The minority report on the man is also fairly upbeat. More than half the Muslims and Dalits polled in the survey feel Rahul is batting for them.
On the outskirts of Kanpur city, a few Dalit bastis lie forlorn amidst squalor. Some of the land belongs to the Lal Imli Mills, which now gives employment to only about a thousand among its once 20,000-strong workforce. One of them is the father of a 28-year-old namesake of Rahul Gandhi, Rahul Gautam. His father is still employed with the mill, but gets his meagre salary only once every 2-3 months. As much as Gautam wants to help his father, there is not much he can do in the absence of a job. This, even after he has a Master’s degree in sociology. All around Gautam, there is filth and scum. In the absence of proper toilet facilities, most Dalit dwellers defecate in the fields between the two jhuggi clusters. A drain carrying muck and sewage flows through. A few young men are trying to catch hold of a pig. It squeals and runs all over the place, chased by the men who intend to slaughter it for meat—which is hard to come by in these parts. “I want to trust Rahul Gandhi, but somehow I cannot,” confides Gautam. In his view, the leader’s habitual dining and nightovers in jhuggis with Dalit families is not doing his caste brethren much good in any substantive way. “The educated among Dalits should get jobs, business opportunities. But who will give me a job? I have no backing,” he complains. What’s worse, Gautam expects Rahul to shun Dalits once his party is voted to power, “like Mayawati did”. The way he sees it, “For the first six months after coming to power, she played T20. And then she failed when it came to the Test match.”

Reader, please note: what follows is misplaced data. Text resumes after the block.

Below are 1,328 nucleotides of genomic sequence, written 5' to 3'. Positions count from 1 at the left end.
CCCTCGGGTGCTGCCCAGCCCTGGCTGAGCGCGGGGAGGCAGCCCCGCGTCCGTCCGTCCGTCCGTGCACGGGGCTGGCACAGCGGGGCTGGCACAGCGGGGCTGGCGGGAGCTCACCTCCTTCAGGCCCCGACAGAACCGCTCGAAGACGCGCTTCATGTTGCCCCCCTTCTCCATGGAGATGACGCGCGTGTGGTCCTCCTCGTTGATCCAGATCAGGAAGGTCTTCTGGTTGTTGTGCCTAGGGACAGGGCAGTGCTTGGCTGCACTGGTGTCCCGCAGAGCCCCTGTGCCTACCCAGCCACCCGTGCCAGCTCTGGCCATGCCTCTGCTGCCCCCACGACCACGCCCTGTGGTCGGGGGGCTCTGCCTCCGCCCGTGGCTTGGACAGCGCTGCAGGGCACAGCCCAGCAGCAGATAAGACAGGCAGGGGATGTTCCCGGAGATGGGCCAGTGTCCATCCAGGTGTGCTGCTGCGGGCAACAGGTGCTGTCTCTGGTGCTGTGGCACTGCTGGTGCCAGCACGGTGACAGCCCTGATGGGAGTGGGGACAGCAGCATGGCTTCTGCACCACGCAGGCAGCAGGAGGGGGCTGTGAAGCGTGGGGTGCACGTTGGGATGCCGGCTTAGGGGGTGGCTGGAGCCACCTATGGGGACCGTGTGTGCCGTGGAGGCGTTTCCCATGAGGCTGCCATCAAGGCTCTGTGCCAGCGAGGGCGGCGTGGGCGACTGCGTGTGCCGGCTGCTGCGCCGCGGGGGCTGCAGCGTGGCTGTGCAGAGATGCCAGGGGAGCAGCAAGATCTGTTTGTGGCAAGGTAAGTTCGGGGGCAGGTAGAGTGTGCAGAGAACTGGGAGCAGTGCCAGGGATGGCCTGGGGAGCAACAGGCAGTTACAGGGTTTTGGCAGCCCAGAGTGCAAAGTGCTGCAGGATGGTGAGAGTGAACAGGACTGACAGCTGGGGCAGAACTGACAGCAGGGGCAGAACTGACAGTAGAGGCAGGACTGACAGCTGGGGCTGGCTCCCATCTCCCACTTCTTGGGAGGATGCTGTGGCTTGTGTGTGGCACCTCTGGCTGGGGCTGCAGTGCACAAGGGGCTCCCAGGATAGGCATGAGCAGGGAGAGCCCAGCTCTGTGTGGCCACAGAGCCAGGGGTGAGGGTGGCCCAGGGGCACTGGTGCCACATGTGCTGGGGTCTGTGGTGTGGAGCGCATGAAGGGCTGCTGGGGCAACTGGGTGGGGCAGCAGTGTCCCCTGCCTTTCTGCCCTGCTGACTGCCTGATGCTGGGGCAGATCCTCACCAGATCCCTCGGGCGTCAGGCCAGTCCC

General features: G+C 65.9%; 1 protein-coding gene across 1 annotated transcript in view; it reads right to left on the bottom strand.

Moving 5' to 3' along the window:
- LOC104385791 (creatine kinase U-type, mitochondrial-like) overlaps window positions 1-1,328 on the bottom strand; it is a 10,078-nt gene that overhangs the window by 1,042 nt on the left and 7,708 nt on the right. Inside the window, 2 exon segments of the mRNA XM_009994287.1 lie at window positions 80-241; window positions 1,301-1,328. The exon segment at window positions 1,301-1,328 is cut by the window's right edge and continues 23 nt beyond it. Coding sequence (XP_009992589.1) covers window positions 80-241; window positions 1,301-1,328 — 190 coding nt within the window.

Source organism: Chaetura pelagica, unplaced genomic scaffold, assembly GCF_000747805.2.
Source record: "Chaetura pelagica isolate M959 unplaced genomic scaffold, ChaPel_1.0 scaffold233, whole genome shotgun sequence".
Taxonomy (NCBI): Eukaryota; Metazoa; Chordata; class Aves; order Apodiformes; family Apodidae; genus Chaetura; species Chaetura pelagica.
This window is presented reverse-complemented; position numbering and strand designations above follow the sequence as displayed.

In another corner of Kanpur city, however, there’s a man who does not share Rahul Gautam’s pessimism. Shakil Ahmed, 32, is studying in a madrassa to be an aalim (madrassa teacher). Unlike Rahul Gautam, Shakil Ahmed thinks Rahul Gandhi can bring about the change that UP needs. “I don’t think all his acts of spending nights with Dalit families are political stunts,” he says. “And his concern for the upliftment of the Muslim community is also genuine,” he feels. But his worry is that Rahul might “follow the footsteps of senior Congress leaders”, who, he alleges, have done nothing for Muslims. “That is one trap he shouldn’t let himself fall into.”
Some 80 km from Shakil’s madrassa, Dr Lubna Kamal is busy shopping in Lucknow’s bustling Hazratganj market. She also thinks that Rahul Gandhi holds a lot of promise. “That is because youngsters are honest,” she says, “Also, I feel that Rahul Gandhi is a simple guy who is serious about his work.” However, she makes it clear that this doesn’t amount to unqualified loyalty. She is quick to add that he shouldn’t do the sort of things his father did. “His father ordered the opening up of locks at the Babri Masjid,” she specifies. “But we must move forward and give him a chance. At least I will.”
It’s an openly expressed opinion. But yet she refuses to be photographed for this report. “My fiancé will kill me, you know.”